The public library tries to be all things to all people (every reader his book; every book it’s reader)
Bobbi Newman wrote this interesting piece in which she talks about how certain people may support libraries, but they will never use them, no matter how many tempting programs or resources we dangle.
I agree with her, based on my personal experience. I know lots of people who *loooooove libraries* but have’t set foot in one since childhood. Do we really need to expend precious resources to try to get them in the door?
Newman suggests that we focus more on community support for the library, rather percentage of community with library cards. She says that we would be better off accepting that “some people don’t use the library for one reason or another.”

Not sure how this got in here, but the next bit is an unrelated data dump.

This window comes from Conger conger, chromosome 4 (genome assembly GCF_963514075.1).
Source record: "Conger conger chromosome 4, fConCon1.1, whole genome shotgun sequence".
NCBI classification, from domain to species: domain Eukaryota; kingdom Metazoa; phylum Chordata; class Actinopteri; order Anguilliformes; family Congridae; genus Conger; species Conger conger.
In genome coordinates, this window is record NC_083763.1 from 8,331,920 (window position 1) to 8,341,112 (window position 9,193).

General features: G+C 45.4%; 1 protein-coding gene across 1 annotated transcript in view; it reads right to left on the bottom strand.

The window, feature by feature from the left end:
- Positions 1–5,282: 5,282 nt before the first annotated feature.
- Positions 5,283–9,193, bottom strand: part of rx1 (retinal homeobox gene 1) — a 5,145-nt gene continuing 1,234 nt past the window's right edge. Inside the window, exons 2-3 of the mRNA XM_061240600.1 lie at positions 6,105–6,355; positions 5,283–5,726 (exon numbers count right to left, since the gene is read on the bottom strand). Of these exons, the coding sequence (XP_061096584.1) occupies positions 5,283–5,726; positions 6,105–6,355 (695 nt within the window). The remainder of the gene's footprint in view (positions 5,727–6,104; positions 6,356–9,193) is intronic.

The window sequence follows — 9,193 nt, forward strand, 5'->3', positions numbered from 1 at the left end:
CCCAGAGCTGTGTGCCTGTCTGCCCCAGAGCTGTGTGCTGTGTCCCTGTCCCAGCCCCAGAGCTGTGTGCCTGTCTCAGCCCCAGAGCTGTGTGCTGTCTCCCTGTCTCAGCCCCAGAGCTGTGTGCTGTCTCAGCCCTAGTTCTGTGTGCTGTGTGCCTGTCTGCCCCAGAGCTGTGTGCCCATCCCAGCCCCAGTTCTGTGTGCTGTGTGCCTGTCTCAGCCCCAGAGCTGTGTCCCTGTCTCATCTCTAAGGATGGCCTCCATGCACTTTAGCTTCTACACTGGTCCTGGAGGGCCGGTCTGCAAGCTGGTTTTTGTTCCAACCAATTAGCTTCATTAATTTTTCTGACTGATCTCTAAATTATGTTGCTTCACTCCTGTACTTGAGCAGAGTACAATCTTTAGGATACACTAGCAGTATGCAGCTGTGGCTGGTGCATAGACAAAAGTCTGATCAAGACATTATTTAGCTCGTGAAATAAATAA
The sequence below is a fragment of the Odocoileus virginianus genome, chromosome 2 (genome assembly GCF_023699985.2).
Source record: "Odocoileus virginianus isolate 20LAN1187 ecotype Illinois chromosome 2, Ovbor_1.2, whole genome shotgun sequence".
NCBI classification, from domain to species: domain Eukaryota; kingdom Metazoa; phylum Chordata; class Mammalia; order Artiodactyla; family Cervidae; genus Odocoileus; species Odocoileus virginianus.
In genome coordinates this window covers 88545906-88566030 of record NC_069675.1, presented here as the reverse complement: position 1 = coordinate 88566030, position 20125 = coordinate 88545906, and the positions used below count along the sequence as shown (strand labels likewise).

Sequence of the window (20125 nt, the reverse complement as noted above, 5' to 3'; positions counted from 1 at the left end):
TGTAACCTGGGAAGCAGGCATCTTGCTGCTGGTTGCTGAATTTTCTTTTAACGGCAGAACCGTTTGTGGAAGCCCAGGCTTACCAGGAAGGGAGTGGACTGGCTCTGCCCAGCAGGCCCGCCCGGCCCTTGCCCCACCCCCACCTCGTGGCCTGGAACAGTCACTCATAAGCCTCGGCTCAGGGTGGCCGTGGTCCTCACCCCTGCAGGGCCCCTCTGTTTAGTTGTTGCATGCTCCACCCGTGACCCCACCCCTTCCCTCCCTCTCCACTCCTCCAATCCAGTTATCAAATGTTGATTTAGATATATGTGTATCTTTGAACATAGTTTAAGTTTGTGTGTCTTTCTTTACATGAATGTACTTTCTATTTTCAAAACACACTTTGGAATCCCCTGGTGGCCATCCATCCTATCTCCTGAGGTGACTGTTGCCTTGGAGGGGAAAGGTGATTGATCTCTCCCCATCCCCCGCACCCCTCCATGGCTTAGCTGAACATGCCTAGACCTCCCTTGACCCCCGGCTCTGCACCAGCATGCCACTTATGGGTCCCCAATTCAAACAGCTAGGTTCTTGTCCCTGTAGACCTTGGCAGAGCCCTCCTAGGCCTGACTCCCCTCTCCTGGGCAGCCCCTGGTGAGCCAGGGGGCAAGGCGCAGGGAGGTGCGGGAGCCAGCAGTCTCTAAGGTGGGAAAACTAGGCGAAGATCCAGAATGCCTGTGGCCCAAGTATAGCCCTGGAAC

Here’s the conundrum though, how do we sort the people who don’t use libraries because they just don’t want to, from the people who don’t use libraries because they’ve been turned off somehow (or because they don’t know we have what they want)?
It *is* impossible to be all things to all people. Trying is an exercise in futility and failure.
But then, at what point do we find someone unserveable? What criteria do we use?
Accepting that we can’t serve everyone threatens the fundamentally democratic nature of libraries. When people become unserveable, we exclude them from what should be the most inclusive of communities. Libraries are for everyone, even if everyone is not for libraries.
But this is an ideal, and given our limited resources, we need to exercise pragmatism. Right?